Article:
If someone tweets about you on Twitter and you don't hear the sound, did the tweeter tweet at all?
This is one of the philosophical questions about Twitter that has a practical answer. Fortunately, now there are many ways to listen to the tweets.
I last covered Twitter six months ago, focusing on how to use it for buzz monitoring. At the time, there weren't many options for searching Twitter, though by then Twitter came out with its tracking tool for IM and mobile. Today, Twitter still offers little search functionality, but other options have emerged.
Why care about Twitter? It's a playground for early adopters, and for many technology enthusiasts, Twitter's the best way to reach them. Google Trends shows Twitter buzz is at an all-time high in search volume right now, and it's not that far behind search volume for the movie "Iron Man"(though compared to Facebook and MySpace, they're barely a blip). Twitter is a communications channel for messages that are too brief and perhaps fleeting to blog, but for whatever reason, they matter enough for someone to write them. The more people tweet on Twitter, the more search matters to find out what they're saying.
Here are a few ways to go about it:
Tweet Scan: Tweet Scan is what you'd expect from Twitter if it had a real search engine (you can only search for users on Twitter.com). At Tweet Scan, you search the content. If you're doing some brainstorming for how to promote a new kind of coffee and want to see what people are tweeting about, entering "coffee" on Tweet Scan will bring up countless posts. People happen to like mentioning they're drinking coffee, whether it's noting they're taking a coffee break, they're going to their local coffee shop, or they're trying to stay awake. Coffee is one of those perfect Twitter search terms, as it's something people engage with a lot but generally never wrote about publicly until this communications channel came along.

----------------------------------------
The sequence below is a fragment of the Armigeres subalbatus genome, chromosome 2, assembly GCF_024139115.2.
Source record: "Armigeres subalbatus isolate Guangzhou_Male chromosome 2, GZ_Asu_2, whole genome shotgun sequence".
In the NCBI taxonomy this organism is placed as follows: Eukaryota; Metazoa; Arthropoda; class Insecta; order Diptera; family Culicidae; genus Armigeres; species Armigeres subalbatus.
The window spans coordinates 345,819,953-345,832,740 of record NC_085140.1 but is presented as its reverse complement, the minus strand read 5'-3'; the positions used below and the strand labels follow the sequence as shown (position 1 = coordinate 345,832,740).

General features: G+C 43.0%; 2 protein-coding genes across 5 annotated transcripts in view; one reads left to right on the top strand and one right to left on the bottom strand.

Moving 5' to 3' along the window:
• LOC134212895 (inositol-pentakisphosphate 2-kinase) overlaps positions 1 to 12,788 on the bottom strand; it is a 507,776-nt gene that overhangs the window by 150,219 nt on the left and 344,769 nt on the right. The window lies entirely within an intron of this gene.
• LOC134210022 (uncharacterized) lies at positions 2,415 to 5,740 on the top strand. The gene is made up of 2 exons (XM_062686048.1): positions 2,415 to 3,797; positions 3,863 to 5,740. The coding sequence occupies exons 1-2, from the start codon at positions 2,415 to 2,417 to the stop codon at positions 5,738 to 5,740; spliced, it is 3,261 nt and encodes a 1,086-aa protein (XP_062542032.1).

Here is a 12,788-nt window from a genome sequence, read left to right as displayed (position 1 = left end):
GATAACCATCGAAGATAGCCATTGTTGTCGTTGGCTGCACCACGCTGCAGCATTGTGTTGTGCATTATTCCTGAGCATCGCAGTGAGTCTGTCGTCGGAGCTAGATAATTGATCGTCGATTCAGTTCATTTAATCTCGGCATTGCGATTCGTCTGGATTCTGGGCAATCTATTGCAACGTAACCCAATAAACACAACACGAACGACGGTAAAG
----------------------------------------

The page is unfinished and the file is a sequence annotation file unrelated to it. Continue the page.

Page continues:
While Tweet Scan's useful, its limitations are too numerous to list. You can only go back 10 pages of Tweets, which may or may not be a lot depending on how hot the subject is. There aren't any graphs, and all analysis is manual. But it does cast a wide net, so if someone's talking about your query, Tweet Scan will find it.
Twhirl: Once you're ready to do more than a periodic search and you're at least dabbling with using Twitter to communicate, then it may be time to download Twhirl, a desktop client built on Adobe AIR. While Twhirl can be a little slow at times for those who need up-to-the-minute information, it incorporates Tweet Scan's search functionality so you don't need to keep going to the Web for it. There's also an option to use Terraminds Twitter search, but that hasn't worked in months. The main benefit for Twhirl is that if you're talking as well as listening, Twhirl lets you do it all in one place.
FriendFeed: If Twitter's too mainstream for you, you can find a subset of tweets using FriendFeed, an identity aggregator that lets you publish updates from a range of social media sites including Twitter, Flickr, del.icio.us, digg, StumbleUpon, your blog, and dozens of other sources. Then you can befriend others and follow all their feeds. It's similar to Plaxo Pulse, but at Plaxo, you need to log in to search, and you can only search your friends' posts. You don't even have to be registered with FriendFeed to search it; just click the "everyone" tab on the homepage and enter a search. While the majority of results in FriendFeed tend to come from Twitter for any query, the other social media listings provide a broader perspective of what's being said and shared.
Quotably: If you're looking to follow conversations and not just posts, turn to Quotably, which semi-reliably groups conversations together. On Twitter, people direct public responses to each other by writing "@username" and the message, replacing "username" with a person's Twitter name. Those messages are public, so if the recipient is closely monitoring Twitter, he or she will find it. Quotably compiles those threads. To see it in action, enter a username such as comcastcares or hrblock, as such marketers are actively engaging in conversations. You can also run a search on any keyword, but you're more likely to find a series of one-off posts rather than discussion threads.
With these tools, it's now possible to monitor the conversations. That's the first step before deciding whether to join them.
by David Berkowitz
David Berkowitz is director of emerging media and client strategy at 360i. You can reach him at email@example.com, and you can read his blog at MarketersStudio.com.
Courtesy of http://www.mediapost.com